Date: 20 August 2009 01:51:20 BST
Subject: Dark Skies Conference, New IAA website, Lectures, Newgrange, Burren Star Party
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1. EUROPEAN DARK SKIES CONFERENCE, ARMAGH, SEP 17-19.
As previously notified, Ireland is honoured to be hosting the next European Dark Skies Conference, on the theme "Light Pollution And Its Impact". The formal title is "THE NINTH EUROPEAN SYMPOSIUM FOR THE PROTECTION OF THE NIGHT SKY"
PUBLIC LAUNCH LECTURE IN DUBLIN, Wed 16 Sep:
The Armagh Conference will be preceded by a public launch event in Dublin on Wednesday 16 September, with a public lecture by broadcaster Leo Enright who literally needs no introduction! Entitled "What is Light?", it will take place in the Royal Irish Academy, 19 Dawson Street, Dublin, at 18.30 for 19.00. Admission is free, but will be by ticket only, available from the RIA, www.ria.ie
PUBLIC LAUNCH LECTURE IN ARMAGH, THURSDAY 17 Sep.
Leo will give this public lecture again in Armagh on the next evening, at 19.00 for 19.30, at the Market Place Theatre, Market Place, Armagh.
CONFERENCE, FRIDAY 18 & SATURDAY 19 SEPTEMBER, MARKET PLACE THEATRE, ARMAGH. The main part of the conference will be held in the same venue on the Friday and Saturday. See www.lightpollution2009.eu
VISIT TO DARK SKY OBSERVING & ARCHAEOASTRONOMY SITE: BEAGHMORE STONE CIRCLES AND ALIGNMENTS. Included in the programme is a free trip by coach to one of the darkest observing sites in N. Ireland on the evening of FRIDAY 18th, which also happens to be one of the most interesting sites from an archaeoastronomy aspect - the Beaghmore Stone Circles and Alignments in the foothills of the Sperrin Mountains in Co Tyrone. We will see the site just before sunset when it is at its best. This trip will also include a FREE buffet meal at the nearby An Creagan Visitors Centre, followed by observing in a very dark sky at Beaghmore if clear.
There is a full and varied programme, covering other aspects such as the waste of energy, environmental and health effects, so it's not just for astronomers! We have lots of top speakers, on various topics, from all over Europe, and from America and beyond; one who is well known to all astronomers in these islands is Dr John Mason.
This is a major honour for Ireland, and Armagh in particular, and sponsorship from (principally) DSE and Armagh Observatory is gratefully acknowledged. It is also a major IYA2009 event for Ireland.
All amateur astronomers should be concerned about increasing light pollution, and this is your opportunity to learn more about it, and what you can do to try to stop it and even reverse it. Please attend if you can: thanks to sponsorship the cost has been kept incredibly low, and it includes morning and afternoon refreshments.
Full details of the latest draft programme, and the subsequent updates, are on the website, http://www.lightpollution2009.eu/
PLEASE REGISTER NOW, if you can attend, so that we know how many to cater for. You will also find details of accommodation in Armagh (assuming you are staying for the whole
conference) and indicating whether you will expect to attend the Beaghmore trip and/or the conference dinner.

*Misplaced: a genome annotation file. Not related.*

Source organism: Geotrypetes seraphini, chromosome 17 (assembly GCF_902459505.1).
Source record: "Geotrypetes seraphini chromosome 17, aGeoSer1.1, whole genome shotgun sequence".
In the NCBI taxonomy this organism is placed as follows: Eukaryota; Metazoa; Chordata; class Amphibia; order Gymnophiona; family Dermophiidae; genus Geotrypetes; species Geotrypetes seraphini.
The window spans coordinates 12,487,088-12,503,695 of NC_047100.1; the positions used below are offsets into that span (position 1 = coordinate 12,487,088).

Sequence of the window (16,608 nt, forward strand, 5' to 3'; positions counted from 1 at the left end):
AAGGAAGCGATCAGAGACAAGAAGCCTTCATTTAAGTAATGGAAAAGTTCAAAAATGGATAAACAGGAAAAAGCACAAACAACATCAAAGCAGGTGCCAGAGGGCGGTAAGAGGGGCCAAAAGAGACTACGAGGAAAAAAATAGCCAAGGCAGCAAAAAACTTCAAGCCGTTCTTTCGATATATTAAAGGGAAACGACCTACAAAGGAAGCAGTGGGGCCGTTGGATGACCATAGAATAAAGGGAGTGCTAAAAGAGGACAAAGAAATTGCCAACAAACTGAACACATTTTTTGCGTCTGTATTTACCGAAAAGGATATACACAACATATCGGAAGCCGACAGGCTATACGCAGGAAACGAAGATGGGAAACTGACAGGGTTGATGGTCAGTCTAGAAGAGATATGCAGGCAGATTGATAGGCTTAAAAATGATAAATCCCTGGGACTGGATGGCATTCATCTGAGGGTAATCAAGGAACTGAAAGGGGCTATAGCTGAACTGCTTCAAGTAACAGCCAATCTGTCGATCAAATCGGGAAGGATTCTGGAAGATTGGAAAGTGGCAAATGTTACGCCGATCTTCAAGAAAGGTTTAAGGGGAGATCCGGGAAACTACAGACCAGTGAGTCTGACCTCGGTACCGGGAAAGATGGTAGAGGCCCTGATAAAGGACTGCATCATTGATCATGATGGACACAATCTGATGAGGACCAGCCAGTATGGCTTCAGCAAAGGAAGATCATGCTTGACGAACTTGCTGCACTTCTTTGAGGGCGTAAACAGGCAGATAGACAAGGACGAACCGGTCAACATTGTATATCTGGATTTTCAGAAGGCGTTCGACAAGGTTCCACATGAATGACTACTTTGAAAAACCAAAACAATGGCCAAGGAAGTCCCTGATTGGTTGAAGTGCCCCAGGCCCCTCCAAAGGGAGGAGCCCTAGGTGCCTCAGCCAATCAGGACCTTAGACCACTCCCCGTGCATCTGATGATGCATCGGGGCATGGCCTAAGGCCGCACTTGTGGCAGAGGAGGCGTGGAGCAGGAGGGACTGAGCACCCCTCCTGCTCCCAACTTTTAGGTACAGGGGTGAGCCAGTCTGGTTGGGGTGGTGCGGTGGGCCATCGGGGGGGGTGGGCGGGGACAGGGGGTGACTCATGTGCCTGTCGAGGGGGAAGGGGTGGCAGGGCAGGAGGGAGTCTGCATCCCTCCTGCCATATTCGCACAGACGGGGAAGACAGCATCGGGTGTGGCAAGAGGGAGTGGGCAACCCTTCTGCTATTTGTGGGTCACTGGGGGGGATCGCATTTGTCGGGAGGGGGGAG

I hope to see lots of you there.
2. The IRISH ASTRONOMICAL ASSOCIATION HAS LAUNCHED ITS NEW WEBSITE, which is already receiving lots of compliments: See www.irishastro.org This gives details of all the IAA meetings & activities and lots of other up to date information, observations etc. But it's still a work in progress, so all comments and suggestions will be welcome.
3. OPENING LECTURE OF THE NEW IAA SEASON: 23 SEP. We are delighted to announce that the opening lecture of the Irish Astronomical Association's new season will be given by Prof Tom Ray of the Dublin Institute of Advanced Studies and the Royal Irish Academy. It is entitled "Planning Hubble's Successor, the James Webb Space Telescope". Prof Ray is eminently qualified to talk on this topic, as he is involved in the design of some of the instrumentation which will be going on the telescope! We have had several excellent lectures from Tom before, and we are delighted to welcome him back again.
It's on WEDNESDAY 23 SEPTEMBER, at 7.30 p.m., in the Bell Lecture Theatre, Physics Building, Queen's University, Belfast. ADMISSION IS FREE, as always, and includes light refreshments. Everyone is welcome.
Full details of the rest of the programme are on the website: www.irishastro.org
4. ASTRONOMY FOR HERITAGE WEEK AT NEWGRANGE. The Irish Astronomical Association, in conjunction with Armagh Observatory, is delighted to be presenting at the Bru na Boinne Visitor Centre some of the amazing FETTU (From Earth To The Universe) exhibition photographs which have been produced for IYA 2009. This exhibition will run from 22 Aug. to at least 6 Sep.
5. BURREN STAR PARTY, 26 SEPTEMBER. The Shannonside Astronomy Club are running their annual star party this year at Ballyvaughan, Co Clare, on Saturday 26 September. This is 'instead of' the Whirlpool Star Party in Birr, which will not take place, at least not this year (it's a long story, which I'm not going to go in to!). While the programme is confined to the Saturday, most people will arrive there on the Friday evening, and hope for some clear skies in this dark location on the North coast of Co Clare. Details are on: www.shannonsideastronomyclub.com/sac_burren_starparty.htm